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L. Archambault, A. S. Beddar, L. Gingras, F. Lacroix, R. Roy, and L. Beaulieu, Med. Phys. 34, 1583 (2007).
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C. Belacel, B. Habert, F. Bigourdan, F. Marquier, J.-P. Hugonin, S. Michaelis de Vasconcellos, X. Lafosse, L. Coolen, C. Schwob, C. Javaux, B. Dubertret, J.-J. Greffet, P. Senellart, and A. Maitre, Nano Lett. 13, 1516 (2013).
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C. Belacel, B. Habert, F. Bigourdan, F. Marquier, J.-P. Hugonin, S. Michaelis de Vasconcellos, X. Lafosse, L. Coolen, C. Schwob, C. Javaux, B. Dubertret, J.-J. Greffet, P. Senellart, and A. Maitre, Nano Lett. 13, 1516 (2013).
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J. Farahani, D. Pohl, H.-J. Eisler, and B. Hecht, Phys. Rev. Lett. 95, 017402 (2005).
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G. Lu, W. Li, T. Zhang, S. Yue, J. Liu, L. Hou, Z. Li, and Q. Gong, ACS Nano 6, 1438 (2012).
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C. Belacel, B. Habert, F. Bigourdan, F. Marquier, J.-P. Hugonin, S. Michaelis de Vasconcellos, X. Lafosse, L. Coolen, C. Schwob, C. Javaux, B. Dubertret, J.-J. Greffet, P. Senellart, and A. Maitre, Nano Lett. 13, 1516 (2013).
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C. Belacel, B. Habert, F. Bigourdan, F. Marquier, J.-P. Hugonin, S. Michaelis de Vasconcellos, X. Lafosse, L. Coolen, C. Schwob, C. Javaux, B. Dubertret, J.-J. Greffet, P. Senellart, and A. Maitre, Nano Lett. 13, 1516 (2013).
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B. Lee, K. W. Jang, D. H. Cho, W. J. Yoo, S. H. Shin, H. S. Kim, J. H. Yi, S. Kim, H. Cho, B. G. Park, J. H. Moon, and S. Kim, IEEE Trans. Nucl. Sci. 55, 2632 (2008).
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Kim, S.

B. Lee, K. W. Jang, D. H. Cho, W. J. Yoo, S. H. Shin, H. S. Kim, J. H. Yi, S. Kim, H. Cho, B. G. Park, J. H. Moon, and S. Kim, IEEE Trans. Nucl. Sci. 55, 2632 (2008).
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B. Lee, K. W. Jang, D. H. Cho, W. J. Yoo, S. H. Shin, H. S. Kim, J. H. Yi, S. Kim, H. Cho, B. G. Park, J. H. Moon, and S. Kim, IEEE Trans. Nucl. Sci. 55, 2632 (2008).
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L. Archambault, A. S. Beddar, L. Gingras, F. Lacroix, R. Roy, and L. Beaulieu, Med. Phys. 34, 1583 (2007).
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C. Belacel, B. Habert, F. Bigourdan, F. Marquier, J.-P. Hugonin, S. Michaelis de Vasconcellos, X. Lafosse, L. Coolen, C. Schwob, C. Javaux, B. Dubertret, J.-J. Greffet, P. Senellart, and A. Maitre, Nano Lett. 13, 1516 (2013).
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M. D. Belley, I. N. Stanton, M. Hadsell, R. Ger, B. W. Langloss, J. Lu, O. Zhou, S. X. Chang, M. J. Therien, and T. T. Yoshizumi, Med. Phys. 42, 1966 (2015).
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J. Moon, K. W. Jang, W. J. Yoo, K.-T. Han, J.-Y. Park, and B. Lee, Appl. Radiat. Isot. 70, 2627 (2012).
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D. Letourneau, J. Pouliot, and R. Roy, Med. Phys. 26, 2555 (1999).
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G. Lu, W. Li, T. Zhang, S. Yue, J. Liu, L. Hou, Z. Li, and Q. Gong, ACS Nano 6, 1438 (2012).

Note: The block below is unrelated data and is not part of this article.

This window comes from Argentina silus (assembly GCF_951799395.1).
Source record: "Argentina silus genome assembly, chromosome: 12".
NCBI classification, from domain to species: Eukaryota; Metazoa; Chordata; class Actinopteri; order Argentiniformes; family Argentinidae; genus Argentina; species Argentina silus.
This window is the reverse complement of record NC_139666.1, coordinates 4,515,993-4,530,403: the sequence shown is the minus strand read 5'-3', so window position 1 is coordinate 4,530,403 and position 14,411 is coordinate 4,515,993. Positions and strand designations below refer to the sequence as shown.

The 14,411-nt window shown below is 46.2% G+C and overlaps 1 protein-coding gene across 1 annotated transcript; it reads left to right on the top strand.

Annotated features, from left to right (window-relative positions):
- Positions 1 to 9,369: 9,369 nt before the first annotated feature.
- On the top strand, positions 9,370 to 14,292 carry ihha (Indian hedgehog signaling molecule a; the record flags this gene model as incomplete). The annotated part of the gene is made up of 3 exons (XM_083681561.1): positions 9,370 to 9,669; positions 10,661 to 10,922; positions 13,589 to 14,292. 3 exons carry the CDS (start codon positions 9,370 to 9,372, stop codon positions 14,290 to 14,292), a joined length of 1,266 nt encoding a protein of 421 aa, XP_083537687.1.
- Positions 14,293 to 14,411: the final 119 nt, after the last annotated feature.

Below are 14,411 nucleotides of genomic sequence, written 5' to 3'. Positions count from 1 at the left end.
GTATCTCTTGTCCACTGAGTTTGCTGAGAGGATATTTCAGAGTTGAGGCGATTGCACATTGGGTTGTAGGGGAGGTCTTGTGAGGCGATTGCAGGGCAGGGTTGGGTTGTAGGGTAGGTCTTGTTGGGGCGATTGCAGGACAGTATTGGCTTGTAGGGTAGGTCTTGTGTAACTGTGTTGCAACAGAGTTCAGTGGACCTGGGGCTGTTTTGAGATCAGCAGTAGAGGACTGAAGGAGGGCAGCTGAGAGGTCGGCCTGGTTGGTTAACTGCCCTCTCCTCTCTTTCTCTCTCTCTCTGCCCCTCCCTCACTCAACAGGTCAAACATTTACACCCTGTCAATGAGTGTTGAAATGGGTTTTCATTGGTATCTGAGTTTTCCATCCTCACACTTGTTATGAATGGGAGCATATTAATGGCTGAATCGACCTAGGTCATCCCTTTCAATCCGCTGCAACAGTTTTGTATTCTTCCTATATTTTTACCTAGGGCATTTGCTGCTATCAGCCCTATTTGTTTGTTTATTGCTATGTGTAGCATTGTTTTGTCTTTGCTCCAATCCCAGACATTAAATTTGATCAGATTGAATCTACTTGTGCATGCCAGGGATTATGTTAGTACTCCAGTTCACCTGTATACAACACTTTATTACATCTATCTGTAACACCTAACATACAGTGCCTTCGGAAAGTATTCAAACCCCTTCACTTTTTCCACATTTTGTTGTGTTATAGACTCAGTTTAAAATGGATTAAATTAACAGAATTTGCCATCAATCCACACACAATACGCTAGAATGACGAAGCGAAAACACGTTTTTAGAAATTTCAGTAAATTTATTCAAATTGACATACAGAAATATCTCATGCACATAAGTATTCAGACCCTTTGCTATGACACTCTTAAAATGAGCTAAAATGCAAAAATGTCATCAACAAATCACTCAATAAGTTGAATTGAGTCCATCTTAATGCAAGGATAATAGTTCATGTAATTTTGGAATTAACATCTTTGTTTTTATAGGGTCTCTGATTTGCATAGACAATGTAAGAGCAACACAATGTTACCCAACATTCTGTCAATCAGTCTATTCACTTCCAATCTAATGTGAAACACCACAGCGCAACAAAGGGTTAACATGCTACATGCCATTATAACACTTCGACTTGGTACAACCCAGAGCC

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G. Lu, W. Li, T. Zhang, S. Yue, J. Liu, L. Hou, Z. Li, and Q. Gong, ACS Nano 6, 1438 (2012).
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C. Belacel, B. Habert, F. Bigourdan, F. Marquier, J.-P. Hugonin, S. Michaelis de Vasconcellos, X. Lafosse, L. Coolen, C. Schwob, C. Javaux, B. Dubertret, J.-J. Greffet, P. Senellart, and A. Maitre, Nano Lett. 13, 1516 (2013).
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C. Belacel, B. Habert, F. Bigourdan, F. Marquier, J.-P. Hugonin, S. Michaelis de Vasconcellos, X. Lafosse, L. Coolen, C. Schwob, C. Javaux, B. Dubertret, J.-J. Greffet, P. Senellart, and A. Maitre, Nano Lett. 13, 1516 (2013).
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C. Belacel, B. Habert, F. Bigourdan, F. Marquier, J.-P. Hugonin, S. Michaelis de Vasconcellos, X. Lafosse, L. Coolen, C. Schwob, C. Javaux, B. Dubertret, J.-J. Greffet, P. Senellart, and A. Maitre, Nano Lett. 13, 1516 (2013).
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B. Lee, K. W. Jang, D. H. Cho, W. J. Yoo, S. H. Shin, H. S. Kim, J. H. Yi, S. Kim, H. Cho, B. G. Park, J. H. Moon, and S. Kim, IEEE Trans. Nucl. Sci. 55, 2632 (2008).
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Figures (4)

Fig. 1.
Fig. 1. Directivity for an x-oriented emitter coupled to the horn NOA, in the two major planes (xz) (blue curves) and (yz) (red curves). The emitter is embedded in a high-refractive-index medium (host matrix) covering the dielectric tip apex [see schematic diagram (a)]. (b)–(d) Directivity for an emitter positioned at points A–C, respectively [see (a)]. The gain of the horn NOA is given in the inset of (b)–(d) for the three different emitter positions.
Fig. 2.
Fig. 2. (a) Optical microscope image of a fiber-integrated NOA-based x-ray dosimeter. Inset: SEM micrograph of a scintillation cluster at the apex the micro-tip before aluminum coating (scalebar: 4 μm). (b) Scheme of the experimental setup.
Fig. 3.
Fig. 3. (a) Experimental plot of an x-ray-focused beam (>8keV) at focus. (b) Calibration curve of the dosimeter (detected luminescence versus incident x-ray flux). Minimum detectable x-ray power density is estimated to be of the order of 103photons/s/μm2. (c) Time trace of the luminescence intensity obtained with the same fiber dosimeter positioned within a collimated x-ray beam emanating from a Cu target source of a commercial diffractometer (Bruker). The source is successively switched on and off.
Fig. 4.
Fig. 4. Spectrum of the detected optical signal when the fiber probe is centered with respect to the focus.